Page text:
But don’t misunderstand me, I am not advocating the use of vulgar language in poetry. Well, not exactly. The thing is, one of the senses of vulgar is “of the vernacular,” or “of the common people,” and I DO advocate a poetry that speaks to the common people, that speaks like the common people, the common people whose speech is full of naturally occurring music and found poetry, and yes, vulgarities; the common people whom we poets need to keep trying to win back from their unhappy places of exile where they no longer read poetry, where they “die miserably everyday for lack of what is found there.” Which sucks big time.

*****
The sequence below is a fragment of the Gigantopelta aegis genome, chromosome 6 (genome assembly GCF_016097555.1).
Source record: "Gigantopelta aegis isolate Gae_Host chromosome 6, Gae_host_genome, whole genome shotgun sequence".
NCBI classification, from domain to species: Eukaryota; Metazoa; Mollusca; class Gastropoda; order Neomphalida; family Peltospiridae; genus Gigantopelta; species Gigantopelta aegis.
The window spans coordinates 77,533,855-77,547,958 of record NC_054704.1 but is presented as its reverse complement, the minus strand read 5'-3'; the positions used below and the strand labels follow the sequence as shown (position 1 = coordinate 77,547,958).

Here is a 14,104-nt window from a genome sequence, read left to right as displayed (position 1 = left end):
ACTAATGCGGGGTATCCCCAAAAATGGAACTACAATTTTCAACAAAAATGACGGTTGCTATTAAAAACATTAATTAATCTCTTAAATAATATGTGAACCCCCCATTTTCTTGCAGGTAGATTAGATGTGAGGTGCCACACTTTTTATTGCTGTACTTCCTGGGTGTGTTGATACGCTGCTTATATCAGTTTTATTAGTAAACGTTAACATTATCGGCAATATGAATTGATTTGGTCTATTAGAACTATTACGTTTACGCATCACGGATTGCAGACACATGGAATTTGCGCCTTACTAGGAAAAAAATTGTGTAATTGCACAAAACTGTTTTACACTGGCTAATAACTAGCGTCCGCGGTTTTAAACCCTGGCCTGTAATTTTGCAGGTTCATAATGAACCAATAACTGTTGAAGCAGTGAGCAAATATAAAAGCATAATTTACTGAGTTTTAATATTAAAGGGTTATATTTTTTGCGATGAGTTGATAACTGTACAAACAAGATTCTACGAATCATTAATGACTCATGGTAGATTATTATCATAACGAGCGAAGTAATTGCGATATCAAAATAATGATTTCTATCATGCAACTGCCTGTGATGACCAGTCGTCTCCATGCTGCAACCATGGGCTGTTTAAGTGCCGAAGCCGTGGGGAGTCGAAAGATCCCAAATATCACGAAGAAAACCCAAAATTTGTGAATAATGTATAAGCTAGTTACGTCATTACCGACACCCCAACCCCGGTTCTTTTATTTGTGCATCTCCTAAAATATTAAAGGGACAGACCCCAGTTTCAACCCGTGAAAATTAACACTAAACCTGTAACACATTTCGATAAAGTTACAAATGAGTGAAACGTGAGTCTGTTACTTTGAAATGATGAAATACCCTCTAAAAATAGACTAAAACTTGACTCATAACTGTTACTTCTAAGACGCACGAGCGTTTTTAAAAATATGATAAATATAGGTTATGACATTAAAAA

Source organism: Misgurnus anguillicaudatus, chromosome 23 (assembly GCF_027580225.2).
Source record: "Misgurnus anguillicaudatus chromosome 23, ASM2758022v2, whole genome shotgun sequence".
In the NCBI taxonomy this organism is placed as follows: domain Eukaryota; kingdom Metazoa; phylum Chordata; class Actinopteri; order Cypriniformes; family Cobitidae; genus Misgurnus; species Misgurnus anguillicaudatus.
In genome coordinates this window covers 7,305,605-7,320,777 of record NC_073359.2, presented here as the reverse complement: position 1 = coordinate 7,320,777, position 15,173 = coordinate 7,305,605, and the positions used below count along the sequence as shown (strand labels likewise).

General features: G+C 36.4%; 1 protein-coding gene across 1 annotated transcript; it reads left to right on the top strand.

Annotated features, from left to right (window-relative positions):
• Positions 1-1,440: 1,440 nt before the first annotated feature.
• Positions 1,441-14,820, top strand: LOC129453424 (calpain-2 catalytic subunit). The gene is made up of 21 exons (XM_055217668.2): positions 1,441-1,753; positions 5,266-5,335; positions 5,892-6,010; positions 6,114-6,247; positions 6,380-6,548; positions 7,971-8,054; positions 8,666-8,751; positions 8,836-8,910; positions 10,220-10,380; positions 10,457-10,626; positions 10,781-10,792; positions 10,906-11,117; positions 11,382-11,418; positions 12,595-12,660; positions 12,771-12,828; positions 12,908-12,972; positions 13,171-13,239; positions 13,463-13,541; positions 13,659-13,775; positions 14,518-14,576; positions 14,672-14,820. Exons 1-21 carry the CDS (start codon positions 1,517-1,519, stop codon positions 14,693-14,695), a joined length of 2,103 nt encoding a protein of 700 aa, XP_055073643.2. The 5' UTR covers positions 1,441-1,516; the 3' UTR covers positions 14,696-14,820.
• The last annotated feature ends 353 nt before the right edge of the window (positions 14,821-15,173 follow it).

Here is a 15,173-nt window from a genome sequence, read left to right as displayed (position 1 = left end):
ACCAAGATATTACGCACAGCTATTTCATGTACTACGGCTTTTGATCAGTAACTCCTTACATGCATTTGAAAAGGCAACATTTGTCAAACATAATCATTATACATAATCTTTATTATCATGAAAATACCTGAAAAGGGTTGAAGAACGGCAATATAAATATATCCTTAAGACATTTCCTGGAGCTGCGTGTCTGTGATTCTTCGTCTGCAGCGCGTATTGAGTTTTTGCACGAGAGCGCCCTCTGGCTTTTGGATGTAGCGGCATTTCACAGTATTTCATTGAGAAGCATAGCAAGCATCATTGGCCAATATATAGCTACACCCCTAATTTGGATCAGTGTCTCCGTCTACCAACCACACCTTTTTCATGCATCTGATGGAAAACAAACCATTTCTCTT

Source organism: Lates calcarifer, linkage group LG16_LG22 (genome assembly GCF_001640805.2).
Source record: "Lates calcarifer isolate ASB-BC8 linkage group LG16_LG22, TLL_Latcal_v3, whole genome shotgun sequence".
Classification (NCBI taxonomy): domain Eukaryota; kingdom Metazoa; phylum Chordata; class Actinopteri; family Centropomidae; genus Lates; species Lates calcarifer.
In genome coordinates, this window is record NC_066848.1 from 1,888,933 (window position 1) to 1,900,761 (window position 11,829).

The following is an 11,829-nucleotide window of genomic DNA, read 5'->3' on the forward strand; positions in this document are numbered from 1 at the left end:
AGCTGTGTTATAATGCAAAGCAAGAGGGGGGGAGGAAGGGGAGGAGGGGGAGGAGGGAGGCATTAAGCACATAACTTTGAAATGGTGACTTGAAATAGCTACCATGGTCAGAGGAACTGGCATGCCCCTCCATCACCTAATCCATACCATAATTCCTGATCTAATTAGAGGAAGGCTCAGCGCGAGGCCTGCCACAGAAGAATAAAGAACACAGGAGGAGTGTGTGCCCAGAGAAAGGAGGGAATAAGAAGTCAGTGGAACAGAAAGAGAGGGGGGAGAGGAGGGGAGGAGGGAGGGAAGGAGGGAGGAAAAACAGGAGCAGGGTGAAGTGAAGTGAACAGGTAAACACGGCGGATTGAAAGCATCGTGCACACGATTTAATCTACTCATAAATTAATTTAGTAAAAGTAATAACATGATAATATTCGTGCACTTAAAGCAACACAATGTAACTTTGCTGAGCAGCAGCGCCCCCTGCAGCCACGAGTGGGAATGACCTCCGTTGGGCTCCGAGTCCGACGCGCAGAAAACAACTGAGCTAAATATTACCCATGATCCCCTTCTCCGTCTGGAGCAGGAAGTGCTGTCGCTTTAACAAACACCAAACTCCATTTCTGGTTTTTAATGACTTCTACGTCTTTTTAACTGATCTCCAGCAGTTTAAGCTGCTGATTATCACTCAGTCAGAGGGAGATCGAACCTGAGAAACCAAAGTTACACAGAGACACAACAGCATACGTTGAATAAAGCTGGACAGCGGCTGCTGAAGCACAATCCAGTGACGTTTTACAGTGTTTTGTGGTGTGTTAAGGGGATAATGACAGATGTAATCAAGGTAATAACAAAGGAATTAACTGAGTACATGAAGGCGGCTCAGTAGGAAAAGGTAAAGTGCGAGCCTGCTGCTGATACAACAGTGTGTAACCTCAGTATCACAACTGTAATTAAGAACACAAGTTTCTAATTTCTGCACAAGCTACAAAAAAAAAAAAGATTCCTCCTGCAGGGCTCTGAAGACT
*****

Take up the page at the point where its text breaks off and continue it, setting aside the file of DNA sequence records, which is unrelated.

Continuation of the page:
Of course, it’s only relatively recently that the f-bomb began to appear in the poetic canon, even though the common people have been using it in the most poetic and sublime ways for centuries. Scour the poetical works of a great dead poet like Wordsworth, who was prolific as fuck, and you won’t find a single f-bomb. Believe me, I’ve looked. Of course, all those great dead poets were a product of their time–and of their language–just as we are a product of ours. But the times have changed and the language has changed–because the language is always changing, because the language is alive, it isn’t dead like those great dead poets–and it’s our job, as living poets, to make sure the language is as alive as we are. That being said, those great dead poets are still worth reading, because once they were as alive as you and me, and they had what we would call a handle on the verbal, dude. And we can still learn a buttload from them.